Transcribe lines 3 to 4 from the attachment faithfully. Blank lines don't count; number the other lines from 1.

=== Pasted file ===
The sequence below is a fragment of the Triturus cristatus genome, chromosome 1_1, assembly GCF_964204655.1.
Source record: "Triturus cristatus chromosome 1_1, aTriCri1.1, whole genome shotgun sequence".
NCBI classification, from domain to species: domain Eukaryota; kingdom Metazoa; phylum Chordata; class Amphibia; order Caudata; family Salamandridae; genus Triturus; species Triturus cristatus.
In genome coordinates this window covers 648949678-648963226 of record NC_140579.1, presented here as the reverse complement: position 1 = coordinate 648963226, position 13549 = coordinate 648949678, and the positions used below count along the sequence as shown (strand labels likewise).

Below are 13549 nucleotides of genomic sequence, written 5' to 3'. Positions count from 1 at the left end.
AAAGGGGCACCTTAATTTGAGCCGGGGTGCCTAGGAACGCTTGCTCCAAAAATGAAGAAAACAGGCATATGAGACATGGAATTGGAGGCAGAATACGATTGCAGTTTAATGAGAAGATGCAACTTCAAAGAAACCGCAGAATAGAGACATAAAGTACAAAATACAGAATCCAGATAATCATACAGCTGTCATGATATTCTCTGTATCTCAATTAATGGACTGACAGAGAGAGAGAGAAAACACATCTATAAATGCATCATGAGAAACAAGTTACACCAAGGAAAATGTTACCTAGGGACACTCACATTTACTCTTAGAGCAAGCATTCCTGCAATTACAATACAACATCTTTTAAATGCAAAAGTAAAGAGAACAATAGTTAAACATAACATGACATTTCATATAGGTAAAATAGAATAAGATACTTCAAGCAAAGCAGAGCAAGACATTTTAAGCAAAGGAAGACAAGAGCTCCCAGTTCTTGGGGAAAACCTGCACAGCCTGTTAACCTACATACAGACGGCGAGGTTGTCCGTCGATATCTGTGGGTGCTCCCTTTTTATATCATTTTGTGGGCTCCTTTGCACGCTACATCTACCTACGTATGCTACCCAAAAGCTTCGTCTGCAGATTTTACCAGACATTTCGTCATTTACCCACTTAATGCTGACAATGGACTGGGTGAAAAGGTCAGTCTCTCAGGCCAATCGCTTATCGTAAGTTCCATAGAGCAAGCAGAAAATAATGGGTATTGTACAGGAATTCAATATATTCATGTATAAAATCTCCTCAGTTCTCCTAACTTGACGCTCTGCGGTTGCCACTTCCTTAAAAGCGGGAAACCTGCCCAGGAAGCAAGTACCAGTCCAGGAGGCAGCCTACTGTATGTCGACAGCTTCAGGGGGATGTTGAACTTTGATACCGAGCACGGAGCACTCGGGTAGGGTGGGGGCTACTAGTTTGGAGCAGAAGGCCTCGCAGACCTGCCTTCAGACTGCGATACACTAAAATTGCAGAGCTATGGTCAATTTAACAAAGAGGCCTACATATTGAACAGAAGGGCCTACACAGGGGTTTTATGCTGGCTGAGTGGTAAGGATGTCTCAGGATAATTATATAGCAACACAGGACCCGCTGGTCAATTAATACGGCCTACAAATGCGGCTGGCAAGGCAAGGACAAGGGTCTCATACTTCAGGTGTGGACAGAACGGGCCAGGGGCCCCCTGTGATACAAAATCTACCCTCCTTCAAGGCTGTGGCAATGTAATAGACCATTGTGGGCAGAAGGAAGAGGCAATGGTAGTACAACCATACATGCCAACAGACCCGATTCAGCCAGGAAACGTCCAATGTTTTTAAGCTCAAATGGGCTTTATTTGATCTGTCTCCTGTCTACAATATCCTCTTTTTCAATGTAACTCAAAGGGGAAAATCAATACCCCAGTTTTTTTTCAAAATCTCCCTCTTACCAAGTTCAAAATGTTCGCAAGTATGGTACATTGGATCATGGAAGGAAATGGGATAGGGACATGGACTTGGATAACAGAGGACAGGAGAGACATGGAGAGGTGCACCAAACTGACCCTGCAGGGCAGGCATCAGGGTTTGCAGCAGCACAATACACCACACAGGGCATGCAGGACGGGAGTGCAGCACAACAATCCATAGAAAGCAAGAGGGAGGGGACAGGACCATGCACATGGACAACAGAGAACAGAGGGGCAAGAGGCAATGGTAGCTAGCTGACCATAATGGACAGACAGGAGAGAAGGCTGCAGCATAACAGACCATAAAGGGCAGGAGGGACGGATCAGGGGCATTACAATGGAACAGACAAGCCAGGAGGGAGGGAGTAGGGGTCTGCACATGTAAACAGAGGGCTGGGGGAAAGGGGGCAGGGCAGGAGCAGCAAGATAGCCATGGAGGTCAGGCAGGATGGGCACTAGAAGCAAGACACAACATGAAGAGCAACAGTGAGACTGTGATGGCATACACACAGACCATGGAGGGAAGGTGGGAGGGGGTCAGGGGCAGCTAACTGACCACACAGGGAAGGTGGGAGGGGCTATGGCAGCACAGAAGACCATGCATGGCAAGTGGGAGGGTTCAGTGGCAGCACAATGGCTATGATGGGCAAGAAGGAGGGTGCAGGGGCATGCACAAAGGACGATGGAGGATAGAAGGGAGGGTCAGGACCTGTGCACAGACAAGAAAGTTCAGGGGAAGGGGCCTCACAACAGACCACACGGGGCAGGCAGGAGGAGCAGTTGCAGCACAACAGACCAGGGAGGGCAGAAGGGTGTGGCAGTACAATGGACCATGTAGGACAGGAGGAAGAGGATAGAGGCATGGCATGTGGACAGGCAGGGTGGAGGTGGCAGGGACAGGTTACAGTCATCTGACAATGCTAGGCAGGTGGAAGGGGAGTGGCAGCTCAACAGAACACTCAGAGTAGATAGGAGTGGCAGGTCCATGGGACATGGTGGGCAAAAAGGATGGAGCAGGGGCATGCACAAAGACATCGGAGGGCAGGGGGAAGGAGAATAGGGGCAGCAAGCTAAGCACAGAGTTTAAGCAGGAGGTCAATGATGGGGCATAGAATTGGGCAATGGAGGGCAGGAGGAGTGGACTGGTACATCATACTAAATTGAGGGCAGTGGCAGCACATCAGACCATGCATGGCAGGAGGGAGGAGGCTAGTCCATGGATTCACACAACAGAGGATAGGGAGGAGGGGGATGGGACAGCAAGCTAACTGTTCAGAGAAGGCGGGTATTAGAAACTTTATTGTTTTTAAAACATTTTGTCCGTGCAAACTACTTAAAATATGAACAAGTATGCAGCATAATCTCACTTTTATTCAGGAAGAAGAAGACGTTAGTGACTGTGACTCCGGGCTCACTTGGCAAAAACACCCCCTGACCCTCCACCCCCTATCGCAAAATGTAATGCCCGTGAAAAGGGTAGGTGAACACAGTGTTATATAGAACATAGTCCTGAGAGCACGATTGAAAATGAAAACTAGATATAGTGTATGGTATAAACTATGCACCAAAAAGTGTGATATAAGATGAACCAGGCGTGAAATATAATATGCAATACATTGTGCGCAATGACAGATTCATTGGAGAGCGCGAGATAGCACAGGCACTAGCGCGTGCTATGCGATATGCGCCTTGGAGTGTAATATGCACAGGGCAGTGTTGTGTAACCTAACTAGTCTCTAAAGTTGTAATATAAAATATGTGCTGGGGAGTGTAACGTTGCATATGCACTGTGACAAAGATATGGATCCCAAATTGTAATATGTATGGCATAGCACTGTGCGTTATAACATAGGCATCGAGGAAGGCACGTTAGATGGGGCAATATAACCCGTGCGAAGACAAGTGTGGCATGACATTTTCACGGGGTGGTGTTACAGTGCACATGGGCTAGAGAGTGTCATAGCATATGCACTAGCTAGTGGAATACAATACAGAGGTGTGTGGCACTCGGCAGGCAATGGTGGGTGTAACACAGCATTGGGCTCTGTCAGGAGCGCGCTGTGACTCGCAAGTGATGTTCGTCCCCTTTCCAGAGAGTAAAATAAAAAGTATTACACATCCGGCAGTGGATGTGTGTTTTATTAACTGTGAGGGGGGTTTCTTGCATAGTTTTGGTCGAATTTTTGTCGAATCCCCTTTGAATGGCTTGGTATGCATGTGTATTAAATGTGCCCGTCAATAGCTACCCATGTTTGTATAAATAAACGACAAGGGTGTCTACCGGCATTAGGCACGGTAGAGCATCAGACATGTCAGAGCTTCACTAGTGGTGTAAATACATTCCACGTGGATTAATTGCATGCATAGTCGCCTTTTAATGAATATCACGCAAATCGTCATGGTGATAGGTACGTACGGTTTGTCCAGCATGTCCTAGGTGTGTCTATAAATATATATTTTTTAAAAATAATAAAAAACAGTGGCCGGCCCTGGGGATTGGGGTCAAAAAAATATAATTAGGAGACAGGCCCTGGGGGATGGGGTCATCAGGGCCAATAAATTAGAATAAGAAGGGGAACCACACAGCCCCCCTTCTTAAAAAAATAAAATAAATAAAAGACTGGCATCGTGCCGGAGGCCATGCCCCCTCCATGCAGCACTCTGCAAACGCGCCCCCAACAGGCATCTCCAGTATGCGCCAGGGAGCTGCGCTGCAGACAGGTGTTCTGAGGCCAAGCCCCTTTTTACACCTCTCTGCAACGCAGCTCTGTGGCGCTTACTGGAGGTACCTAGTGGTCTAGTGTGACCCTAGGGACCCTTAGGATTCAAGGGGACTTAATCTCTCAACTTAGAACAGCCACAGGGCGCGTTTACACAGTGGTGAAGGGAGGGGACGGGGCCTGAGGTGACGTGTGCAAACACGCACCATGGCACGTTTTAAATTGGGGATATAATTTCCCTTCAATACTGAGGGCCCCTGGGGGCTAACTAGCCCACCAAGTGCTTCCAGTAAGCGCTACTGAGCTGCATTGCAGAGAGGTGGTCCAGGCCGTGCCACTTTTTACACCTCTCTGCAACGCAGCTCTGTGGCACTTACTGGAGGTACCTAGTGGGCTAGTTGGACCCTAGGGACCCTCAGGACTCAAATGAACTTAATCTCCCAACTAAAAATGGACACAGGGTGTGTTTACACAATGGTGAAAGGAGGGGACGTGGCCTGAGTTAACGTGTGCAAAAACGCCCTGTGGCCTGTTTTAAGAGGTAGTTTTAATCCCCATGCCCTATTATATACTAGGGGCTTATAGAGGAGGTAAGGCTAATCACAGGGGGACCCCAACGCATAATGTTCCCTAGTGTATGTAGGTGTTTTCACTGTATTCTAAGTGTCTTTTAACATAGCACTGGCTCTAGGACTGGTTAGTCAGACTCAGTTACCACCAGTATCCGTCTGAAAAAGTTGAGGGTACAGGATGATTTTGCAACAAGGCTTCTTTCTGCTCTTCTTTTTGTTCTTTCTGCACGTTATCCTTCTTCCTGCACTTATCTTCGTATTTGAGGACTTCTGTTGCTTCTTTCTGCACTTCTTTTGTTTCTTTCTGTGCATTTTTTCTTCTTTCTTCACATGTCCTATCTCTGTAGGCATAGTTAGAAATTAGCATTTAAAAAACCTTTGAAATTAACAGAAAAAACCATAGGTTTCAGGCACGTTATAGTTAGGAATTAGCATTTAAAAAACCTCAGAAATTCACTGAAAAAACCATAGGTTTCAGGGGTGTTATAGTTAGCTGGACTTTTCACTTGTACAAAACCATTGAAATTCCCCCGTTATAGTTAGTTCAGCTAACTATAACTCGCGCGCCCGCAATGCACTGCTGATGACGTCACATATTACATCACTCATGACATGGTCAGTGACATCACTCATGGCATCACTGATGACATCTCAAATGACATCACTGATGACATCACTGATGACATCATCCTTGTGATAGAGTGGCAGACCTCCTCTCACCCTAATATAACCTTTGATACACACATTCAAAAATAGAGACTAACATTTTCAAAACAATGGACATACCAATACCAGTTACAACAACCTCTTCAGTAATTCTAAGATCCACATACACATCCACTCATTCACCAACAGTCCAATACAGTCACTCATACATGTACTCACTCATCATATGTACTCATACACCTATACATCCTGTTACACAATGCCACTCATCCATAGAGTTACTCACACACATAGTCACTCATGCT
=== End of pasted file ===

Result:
NCBI classification, from domain to species: domain Eukaryota; kingdom Metazoa; phylum Chordata; class Amphibia; order Caudata; family Salamandridae; genus Triturus; species Triturus cristatus.
In genome coordinates this window covers 648949678-648963226 of record NC_140579.1, presented here as the reverse complement: position 1 = coordinate 648963226, position 13549 = coordinate 648949678, and the positions used below count along the sequence as shown (strand labels likewise).